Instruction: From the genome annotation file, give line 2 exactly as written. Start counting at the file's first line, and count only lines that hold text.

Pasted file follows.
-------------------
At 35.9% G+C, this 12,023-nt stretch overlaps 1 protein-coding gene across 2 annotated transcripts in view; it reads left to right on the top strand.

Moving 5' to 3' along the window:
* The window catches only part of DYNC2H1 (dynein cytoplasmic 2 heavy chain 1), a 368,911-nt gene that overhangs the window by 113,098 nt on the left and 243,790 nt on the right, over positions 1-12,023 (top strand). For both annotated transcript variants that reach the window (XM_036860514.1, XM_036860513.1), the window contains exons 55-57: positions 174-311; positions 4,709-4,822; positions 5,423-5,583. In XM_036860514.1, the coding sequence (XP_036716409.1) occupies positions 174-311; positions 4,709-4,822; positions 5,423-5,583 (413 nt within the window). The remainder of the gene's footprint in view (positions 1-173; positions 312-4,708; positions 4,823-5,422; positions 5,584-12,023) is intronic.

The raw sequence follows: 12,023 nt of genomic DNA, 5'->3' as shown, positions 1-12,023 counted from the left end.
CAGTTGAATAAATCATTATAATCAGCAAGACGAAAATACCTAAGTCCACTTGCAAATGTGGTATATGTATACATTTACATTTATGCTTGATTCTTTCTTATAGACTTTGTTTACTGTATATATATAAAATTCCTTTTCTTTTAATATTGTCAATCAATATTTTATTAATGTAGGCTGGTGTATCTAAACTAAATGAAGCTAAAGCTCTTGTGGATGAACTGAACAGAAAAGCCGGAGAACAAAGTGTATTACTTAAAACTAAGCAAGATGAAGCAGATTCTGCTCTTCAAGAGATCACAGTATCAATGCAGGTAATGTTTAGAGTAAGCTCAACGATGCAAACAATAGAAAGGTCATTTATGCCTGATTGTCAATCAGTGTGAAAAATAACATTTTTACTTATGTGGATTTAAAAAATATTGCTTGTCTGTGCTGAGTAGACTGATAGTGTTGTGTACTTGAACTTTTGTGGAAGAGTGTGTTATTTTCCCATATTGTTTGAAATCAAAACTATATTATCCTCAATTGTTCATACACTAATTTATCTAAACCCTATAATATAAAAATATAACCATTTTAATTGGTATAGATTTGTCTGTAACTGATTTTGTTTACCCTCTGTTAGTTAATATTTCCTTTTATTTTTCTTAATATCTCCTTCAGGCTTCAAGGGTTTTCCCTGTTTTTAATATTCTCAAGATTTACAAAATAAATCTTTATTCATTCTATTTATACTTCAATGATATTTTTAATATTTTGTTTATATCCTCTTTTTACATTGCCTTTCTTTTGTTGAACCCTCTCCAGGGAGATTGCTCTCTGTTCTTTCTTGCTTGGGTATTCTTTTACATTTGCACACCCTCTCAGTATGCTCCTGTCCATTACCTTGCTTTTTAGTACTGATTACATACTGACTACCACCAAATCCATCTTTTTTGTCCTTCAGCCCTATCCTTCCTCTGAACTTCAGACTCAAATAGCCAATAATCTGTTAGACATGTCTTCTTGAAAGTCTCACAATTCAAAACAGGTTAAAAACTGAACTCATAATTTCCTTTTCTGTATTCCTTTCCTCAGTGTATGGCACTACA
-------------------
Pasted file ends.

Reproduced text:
Moving 5' to 3' along the window: